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A Diamond In The Making


By Jaime Brower - April 2, 2018

A Diamond In The Making

First Responders are under great amounts of stress all of the time.  Stress on the job, stress from the public, the news media, the policy makers … add in family commitments and relationships, and the perfect mental storm is potentially underway.  Yet, for the most part you manage to keep it all under control and do your job … every day or night.  HOW that is done is different for all First Responders.  When I researched “reducing stress” and how to stay even partially Zen, I found a lot of drivel even from seasoned professionals who serve First Responders.  Come on, although I like to light candles (yes, this is a destressing practice listed by many), burning a candle is NOT going to do the trick (although watching a bon-fire of 3000 candles would be cool!)  And, where most of us live, listening to running water (another practice listed by professionals) means that our home is flooding.  No … I don’t think I need to continue with this list.

Instead, I’ve compiled some good practices and habits that First Responders actually do naturally and by choice to help them keep it together.  Keep them in mind, try one or more, or continue doing what works for you.  Just don’t shrug your shoulders and do nothing to help yourself. 
  1. SLEEP – Duh!  Easier said than done, though, right?  After all, part of being a First Responder is being alert!  It’s hard to turn off the mind chatter and imagination.  But try!  Take melatonin, drink chamomile tea, reduce your caffeine intake, and dare I say … meditate.  Even 10 minutes of meditation can quiet the mind and body.  Word on the street is that many of you already practice meditation, and Buddha is smiling.
  2. VITAMIN D – Yup, sunshine in a supplement.  Most of us don’t get enough vitamin D naturally, so it is a very good practice to take a supplement.  It boosts our acuity, mood, and energy levels during the day. Vitamin D-o It!
  3. EXERCISE, schmexercise – most First Responders work out on a regular basis, so I don’t need to say much.  However, going outside in this gorgeous state, playing with your kids or dogs or even “rage” cleaning is physical and melts tension.  Get out of your head by getting out!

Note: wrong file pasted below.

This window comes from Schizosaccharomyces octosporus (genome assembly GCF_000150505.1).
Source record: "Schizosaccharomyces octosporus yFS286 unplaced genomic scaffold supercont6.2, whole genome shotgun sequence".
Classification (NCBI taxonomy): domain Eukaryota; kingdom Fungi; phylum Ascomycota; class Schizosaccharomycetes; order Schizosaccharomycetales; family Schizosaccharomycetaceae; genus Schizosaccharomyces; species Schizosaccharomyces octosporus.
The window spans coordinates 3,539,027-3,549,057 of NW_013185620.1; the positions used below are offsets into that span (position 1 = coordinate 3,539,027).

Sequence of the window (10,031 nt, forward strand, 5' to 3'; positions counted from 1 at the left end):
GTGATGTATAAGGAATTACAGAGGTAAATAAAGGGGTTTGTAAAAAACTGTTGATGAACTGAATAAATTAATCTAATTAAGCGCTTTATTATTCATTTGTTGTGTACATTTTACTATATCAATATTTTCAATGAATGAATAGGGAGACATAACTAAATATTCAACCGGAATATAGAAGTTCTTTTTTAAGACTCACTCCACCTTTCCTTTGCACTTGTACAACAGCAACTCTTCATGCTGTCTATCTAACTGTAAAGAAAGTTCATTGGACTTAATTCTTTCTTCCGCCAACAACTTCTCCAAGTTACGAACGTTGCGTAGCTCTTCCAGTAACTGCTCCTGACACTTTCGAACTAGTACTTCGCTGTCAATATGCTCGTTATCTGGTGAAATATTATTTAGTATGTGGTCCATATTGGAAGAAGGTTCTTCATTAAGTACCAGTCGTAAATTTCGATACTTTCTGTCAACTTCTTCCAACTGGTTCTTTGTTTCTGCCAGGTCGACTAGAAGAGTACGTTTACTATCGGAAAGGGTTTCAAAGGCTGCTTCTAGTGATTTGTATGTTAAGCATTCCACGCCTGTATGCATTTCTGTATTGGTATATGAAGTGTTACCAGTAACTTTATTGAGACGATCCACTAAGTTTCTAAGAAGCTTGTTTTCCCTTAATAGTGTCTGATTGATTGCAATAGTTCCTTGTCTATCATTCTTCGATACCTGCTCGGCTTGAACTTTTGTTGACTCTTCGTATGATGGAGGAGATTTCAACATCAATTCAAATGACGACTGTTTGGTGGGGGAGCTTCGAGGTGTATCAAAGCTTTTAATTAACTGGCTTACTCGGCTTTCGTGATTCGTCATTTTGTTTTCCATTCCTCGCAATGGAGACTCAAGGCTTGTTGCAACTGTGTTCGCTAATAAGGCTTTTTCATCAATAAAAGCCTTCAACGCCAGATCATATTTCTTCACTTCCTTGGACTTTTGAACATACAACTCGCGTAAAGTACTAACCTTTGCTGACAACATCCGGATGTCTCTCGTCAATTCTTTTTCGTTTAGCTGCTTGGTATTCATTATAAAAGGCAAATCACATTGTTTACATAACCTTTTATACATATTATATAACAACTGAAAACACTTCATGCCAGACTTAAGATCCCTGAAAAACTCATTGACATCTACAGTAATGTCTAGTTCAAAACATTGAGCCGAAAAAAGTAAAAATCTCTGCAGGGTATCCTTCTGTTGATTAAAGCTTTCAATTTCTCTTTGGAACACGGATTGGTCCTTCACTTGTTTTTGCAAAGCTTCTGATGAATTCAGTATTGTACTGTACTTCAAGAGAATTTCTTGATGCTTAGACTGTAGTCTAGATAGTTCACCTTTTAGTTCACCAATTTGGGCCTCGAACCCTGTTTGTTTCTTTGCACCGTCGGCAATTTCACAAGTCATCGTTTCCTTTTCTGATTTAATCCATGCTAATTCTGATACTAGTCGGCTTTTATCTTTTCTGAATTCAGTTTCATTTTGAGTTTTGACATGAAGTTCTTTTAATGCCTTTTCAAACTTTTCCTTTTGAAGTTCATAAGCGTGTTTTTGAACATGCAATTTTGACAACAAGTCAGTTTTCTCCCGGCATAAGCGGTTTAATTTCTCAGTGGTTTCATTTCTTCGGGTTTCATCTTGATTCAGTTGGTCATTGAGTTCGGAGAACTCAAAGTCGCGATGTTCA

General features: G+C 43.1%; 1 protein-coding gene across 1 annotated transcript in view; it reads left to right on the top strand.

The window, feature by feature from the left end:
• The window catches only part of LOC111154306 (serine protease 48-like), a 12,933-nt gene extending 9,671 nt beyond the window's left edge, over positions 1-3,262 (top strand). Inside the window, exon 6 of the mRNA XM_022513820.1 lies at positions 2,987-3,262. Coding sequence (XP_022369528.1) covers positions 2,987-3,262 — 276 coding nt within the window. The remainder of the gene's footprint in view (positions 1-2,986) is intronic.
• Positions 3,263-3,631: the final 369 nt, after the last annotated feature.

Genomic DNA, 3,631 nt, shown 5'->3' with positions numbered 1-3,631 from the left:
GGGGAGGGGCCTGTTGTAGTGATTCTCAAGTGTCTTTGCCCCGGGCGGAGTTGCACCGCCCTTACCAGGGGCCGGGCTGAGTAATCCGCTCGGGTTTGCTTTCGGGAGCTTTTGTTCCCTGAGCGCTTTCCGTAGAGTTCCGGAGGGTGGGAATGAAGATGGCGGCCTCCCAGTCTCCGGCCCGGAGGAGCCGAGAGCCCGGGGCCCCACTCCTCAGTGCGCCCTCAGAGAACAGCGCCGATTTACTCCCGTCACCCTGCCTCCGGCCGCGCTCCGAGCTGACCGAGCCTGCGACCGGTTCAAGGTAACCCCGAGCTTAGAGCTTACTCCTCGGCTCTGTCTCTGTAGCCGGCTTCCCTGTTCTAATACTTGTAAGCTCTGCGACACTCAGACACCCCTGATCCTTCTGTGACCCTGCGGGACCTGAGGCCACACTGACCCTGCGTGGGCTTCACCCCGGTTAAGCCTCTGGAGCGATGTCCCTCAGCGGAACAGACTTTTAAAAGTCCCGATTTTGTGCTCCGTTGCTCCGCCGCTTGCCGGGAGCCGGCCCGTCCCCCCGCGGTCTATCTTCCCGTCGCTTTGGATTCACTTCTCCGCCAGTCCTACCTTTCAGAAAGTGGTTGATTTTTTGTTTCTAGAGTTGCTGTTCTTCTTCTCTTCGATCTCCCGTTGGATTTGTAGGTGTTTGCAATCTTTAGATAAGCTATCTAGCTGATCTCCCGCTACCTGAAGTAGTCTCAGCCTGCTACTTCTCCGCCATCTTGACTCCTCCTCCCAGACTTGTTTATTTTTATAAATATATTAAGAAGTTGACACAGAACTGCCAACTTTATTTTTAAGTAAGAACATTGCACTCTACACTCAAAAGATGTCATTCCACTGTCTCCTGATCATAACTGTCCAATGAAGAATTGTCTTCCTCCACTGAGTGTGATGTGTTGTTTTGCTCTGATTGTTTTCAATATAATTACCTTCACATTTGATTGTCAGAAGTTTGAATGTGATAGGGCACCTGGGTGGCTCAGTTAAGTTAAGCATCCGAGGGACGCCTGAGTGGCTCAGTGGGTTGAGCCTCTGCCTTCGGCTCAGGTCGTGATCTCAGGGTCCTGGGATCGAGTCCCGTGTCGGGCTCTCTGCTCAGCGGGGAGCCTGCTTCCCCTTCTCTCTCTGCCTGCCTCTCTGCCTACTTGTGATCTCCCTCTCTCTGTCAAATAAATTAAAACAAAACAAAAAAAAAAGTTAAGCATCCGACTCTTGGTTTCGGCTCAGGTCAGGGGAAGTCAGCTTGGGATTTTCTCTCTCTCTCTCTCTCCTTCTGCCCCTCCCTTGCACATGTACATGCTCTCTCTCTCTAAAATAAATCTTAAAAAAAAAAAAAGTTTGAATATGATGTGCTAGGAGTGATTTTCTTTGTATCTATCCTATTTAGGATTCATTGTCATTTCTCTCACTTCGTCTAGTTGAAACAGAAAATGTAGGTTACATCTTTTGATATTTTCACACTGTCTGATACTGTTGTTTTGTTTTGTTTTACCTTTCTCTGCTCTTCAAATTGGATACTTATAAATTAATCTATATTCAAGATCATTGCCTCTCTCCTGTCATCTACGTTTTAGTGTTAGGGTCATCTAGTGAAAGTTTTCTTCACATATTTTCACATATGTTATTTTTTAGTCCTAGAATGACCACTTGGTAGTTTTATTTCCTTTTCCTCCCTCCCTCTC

4. LAUGH!  I love to laugh, and frankly I’ve never heard of someone who doesn’t.  It’s a good thing you can never get too much of and relieves stress, pain, situational depression and strengthens the core.  And, I’ve seen many of you in my trainings.   I know the class clowns.  Keep it up!
  5. TALK – is NOT cheap.  I mean this in the best way, not as a psychologist with a practice to run.  Don’t minimize what a good chat session can do for the psyche.  Whether you are shootin’ the breeze or seeking out an objective ear to vent to, find your peeps and talk.  (Of course, I am always here and ready to help, too.)
  6. VALIDATE your experience.  I had this annoying acquaintance who always said, “You validate my experience” with a valley girl voice.  She is still annoying, but the point is, your experiences and feelings are valid.   Don’t sell yourself short.  Say it!   “I validate my experience.”
  7. GRATITUDE – being grateful is a great way to get outside of your head.  Giving voice to all that you have and are, shrinks stress to bite-size pieces that are more chewable.  Just remember to spit.
  8. STUDY – I know … you just implemented #7, being grateful that part of your life is over.  I don’t mean study your current craft at which you are already a professional and stressed over.  Study something else way, way, way outside of your work.  Would it be better if I said, “Get a hobby!”?
  9. VOLUNTEER – that’s right.  I’m here to tell you that being selfless is actually an act of selfishness.  We all feel great when we help get that kitten out of a tree (Firefighters), help an old lady cross the street (Police) or give the choking guy the Heimlich maneuver (EMS).  Making someone else’s day will make yours.  It is good for the heart, soul and the world.
  10. REDUCE SCREEN TIME – somewhat ironic here, since you are staring at a screen.  So, I’ll help you right now by ending this entry. 
 
Stay safe.  -jb